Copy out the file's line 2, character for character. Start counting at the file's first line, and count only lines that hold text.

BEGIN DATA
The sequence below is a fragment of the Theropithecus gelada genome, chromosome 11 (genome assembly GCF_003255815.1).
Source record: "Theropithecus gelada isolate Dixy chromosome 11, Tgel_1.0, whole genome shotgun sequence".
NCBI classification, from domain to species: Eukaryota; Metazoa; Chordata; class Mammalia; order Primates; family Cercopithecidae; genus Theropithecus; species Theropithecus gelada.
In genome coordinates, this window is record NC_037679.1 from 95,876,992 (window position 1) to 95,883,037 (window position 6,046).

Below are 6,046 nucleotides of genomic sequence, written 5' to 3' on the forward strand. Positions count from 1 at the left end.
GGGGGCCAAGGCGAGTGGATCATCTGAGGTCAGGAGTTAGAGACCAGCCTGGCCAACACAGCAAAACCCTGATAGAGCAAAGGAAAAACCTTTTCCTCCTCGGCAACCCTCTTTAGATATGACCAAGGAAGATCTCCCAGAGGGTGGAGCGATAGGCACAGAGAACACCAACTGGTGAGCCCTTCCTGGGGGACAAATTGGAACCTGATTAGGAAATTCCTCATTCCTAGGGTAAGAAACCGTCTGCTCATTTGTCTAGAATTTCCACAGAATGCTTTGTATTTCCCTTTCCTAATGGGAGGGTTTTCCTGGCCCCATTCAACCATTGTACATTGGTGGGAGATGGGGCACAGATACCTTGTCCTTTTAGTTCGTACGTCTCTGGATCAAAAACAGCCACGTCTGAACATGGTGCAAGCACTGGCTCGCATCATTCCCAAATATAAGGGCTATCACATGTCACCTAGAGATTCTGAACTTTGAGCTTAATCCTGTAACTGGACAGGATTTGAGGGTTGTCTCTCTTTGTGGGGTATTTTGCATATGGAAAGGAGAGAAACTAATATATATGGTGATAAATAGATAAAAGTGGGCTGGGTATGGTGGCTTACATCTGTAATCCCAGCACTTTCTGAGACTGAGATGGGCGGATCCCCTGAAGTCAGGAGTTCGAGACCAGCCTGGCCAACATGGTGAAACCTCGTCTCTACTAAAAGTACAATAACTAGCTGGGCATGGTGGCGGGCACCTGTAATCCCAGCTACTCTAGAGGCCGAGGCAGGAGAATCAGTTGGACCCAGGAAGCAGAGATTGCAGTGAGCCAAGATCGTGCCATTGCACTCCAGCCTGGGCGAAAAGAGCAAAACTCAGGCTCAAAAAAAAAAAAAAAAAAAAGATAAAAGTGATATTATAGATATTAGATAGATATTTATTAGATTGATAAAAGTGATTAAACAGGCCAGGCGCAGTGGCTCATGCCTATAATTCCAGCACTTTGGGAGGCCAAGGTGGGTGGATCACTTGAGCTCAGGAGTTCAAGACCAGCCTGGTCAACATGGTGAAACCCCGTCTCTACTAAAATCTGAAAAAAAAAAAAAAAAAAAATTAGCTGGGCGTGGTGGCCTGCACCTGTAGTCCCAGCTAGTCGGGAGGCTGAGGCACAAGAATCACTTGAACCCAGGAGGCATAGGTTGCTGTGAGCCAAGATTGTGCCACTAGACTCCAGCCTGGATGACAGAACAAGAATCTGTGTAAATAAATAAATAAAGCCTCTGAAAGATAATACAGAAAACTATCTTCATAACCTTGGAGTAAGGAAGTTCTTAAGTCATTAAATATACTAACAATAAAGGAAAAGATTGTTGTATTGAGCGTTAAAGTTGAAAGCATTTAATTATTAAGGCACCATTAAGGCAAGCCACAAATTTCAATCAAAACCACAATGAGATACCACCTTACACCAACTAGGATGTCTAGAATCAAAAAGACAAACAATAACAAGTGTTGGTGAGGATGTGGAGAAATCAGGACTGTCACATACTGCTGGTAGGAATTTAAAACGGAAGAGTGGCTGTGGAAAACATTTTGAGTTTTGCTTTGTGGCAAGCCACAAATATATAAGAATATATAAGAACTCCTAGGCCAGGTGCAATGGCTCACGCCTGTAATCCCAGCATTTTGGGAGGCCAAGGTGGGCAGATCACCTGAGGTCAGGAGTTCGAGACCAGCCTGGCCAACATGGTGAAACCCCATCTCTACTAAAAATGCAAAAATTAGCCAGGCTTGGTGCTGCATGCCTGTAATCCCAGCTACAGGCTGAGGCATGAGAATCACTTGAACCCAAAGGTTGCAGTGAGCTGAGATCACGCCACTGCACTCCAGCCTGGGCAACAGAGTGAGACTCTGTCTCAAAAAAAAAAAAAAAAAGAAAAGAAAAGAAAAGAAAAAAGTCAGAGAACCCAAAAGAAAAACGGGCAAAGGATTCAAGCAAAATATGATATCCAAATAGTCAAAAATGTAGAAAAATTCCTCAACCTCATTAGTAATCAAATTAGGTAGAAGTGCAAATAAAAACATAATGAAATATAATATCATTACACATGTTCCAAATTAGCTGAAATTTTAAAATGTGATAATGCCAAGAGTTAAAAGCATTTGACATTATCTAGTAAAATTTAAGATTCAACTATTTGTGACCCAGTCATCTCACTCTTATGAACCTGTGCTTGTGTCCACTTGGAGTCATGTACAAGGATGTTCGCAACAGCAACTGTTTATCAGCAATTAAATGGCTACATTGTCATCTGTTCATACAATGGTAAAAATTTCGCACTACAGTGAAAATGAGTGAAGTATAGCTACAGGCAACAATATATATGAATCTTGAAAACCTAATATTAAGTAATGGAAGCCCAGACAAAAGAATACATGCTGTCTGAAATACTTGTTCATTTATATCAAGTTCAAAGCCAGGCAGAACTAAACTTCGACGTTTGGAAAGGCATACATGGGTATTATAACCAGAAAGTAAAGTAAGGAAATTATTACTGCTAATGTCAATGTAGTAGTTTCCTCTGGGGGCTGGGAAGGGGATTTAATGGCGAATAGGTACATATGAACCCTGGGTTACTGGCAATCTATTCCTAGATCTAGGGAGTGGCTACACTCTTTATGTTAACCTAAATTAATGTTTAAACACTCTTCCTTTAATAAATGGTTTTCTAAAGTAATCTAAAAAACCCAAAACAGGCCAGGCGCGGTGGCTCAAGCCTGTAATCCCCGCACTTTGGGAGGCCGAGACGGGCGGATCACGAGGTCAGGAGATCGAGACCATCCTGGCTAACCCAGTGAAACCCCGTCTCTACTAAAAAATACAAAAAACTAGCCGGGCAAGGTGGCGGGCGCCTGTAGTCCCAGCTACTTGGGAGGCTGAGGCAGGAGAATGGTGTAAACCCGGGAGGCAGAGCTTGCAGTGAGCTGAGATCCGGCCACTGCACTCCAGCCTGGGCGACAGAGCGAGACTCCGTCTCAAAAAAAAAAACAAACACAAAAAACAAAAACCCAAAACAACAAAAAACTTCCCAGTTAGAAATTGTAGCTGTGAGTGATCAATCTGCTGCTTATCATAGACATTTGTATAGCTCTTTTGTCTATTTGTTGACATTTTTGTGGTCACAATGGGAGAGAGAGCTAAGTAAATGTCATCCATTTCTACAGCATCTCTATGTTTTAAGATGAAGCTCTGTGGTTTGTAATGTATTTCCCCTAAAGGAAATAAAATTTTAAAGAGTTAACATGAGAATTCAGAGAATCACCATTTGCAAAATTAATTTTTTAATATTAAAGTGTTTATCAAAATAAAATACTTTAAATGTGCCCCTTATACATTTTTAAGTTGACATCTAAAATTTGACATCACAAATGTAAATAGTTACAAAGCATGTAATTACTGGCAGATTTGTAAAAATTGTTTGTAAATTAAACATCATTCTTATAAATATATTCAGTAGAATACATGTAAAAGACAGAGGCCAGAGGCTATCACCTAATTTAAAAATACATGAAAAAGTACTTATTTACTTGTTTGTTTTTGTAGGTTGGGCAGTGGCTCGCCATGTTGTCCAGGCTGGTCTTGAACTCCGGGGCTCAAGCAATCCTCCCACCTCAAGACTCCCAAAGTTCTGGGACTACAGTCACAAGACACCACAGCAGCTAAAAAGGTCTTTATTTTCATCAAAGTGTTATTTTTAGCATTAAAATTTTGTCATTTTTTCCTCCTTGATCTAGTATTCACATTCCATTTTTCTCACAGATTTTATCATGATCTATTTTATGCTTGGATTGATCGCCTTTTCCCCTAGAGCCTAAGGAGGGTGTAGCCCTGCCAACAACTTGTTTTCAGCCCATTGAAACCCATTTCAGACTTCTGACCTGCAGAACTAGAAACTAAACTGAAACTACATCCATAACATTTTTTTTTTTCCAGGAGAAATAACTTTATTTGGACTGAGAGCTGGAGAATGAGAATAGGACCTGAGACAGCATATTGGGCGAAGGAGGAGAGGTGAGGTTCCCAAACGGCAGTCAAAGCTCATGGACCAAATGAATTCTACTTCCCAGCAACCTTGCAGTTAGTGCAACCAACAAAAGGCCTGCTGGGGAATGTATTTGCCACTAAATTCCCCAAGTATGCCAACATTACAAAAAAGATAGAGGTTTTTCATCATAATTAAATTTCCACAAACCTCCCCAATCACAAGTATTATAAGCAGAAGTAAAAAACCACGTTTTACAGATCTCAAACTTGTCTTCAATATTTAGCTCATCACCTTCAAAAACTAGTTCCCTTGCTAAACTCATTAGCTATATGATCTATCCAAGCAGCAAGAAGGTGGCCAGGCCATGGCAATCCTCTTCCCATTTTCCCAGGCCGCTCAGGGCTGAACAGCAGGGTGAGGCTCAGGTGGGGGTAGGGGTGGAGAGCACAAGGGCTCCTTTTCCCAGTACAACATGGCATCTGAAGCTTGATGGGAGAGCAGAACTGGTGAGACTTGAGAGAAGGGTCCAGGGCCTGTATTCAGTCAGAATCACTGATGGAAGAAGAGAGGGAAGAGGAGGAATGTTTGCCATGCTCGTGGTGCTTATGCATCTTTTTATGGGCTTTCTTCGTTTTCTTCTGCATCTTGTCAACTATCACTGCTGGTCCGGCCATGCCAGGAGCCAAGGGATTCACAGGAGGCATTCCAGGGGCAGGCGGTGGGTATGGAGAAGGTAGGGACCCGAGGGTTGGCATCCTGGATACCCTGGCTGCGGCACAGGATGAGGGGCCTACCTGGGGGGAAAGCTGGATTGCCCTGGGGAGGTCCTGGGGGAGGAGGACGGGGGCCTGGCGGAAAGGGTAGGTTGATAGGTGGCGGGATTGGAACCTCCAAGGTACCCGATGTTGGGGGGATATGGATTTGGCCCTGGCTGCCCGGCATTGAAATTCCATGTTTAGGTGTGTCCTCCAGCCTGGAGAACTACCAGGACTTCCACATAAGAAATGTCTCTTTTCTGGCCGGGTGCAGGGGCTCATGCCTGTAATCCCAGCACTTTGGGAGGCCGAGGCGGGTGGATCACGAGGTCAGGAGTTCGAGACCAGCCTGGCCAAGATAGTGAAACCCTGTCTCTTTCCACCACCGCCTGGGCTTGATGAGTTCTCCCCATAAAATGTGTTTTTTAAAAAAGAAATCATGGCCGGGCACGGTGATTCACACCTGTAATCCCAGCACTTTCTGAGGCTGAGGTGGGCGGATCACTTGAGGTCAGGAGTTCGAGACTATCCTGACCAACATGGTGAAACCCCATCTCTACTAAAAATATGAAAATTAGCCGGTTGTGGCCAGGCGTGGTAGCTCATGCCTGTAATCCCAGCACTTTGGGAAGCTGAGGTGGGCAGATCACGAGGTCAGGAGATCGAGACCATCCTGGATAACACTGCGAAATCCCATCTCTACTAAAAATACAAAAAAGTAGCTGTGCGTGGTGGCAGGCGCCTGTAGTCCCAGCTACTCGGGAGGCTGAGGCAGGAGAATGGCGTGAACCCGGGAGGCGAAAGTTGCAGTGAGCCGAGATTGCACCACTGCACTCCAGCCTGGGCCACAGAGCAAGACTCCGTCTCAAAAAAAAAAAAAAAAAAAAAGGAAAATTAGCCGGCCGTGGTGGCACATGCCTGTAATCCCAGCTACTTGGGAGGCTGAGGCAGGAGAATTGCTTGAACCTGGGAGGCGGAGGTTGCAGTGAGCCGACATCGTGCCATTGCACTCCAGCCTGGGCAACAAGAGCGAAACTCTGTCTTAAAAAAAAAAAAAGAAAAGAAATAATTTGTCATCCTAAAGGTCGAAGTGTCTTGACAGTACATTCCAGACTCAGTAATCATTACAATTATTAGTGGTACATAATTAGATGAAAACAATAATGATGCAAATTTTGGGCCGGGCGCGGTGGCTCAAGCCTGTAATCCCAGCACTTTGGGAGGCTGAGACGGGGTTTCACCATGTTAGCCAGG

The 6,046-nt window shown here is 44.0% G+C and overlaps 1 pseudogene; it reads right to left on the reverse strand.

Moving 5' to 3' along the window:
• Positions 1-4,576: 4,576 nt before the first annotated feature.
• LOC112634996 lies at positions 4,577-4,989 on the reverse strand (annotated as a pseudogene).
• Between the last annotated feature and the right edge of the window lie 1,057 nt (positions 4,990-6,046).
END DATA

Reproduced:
Source record: "Theropithecus gelada isolate Dixy chromosome 11, Tgel_1.0, whole genome shotgun sequence".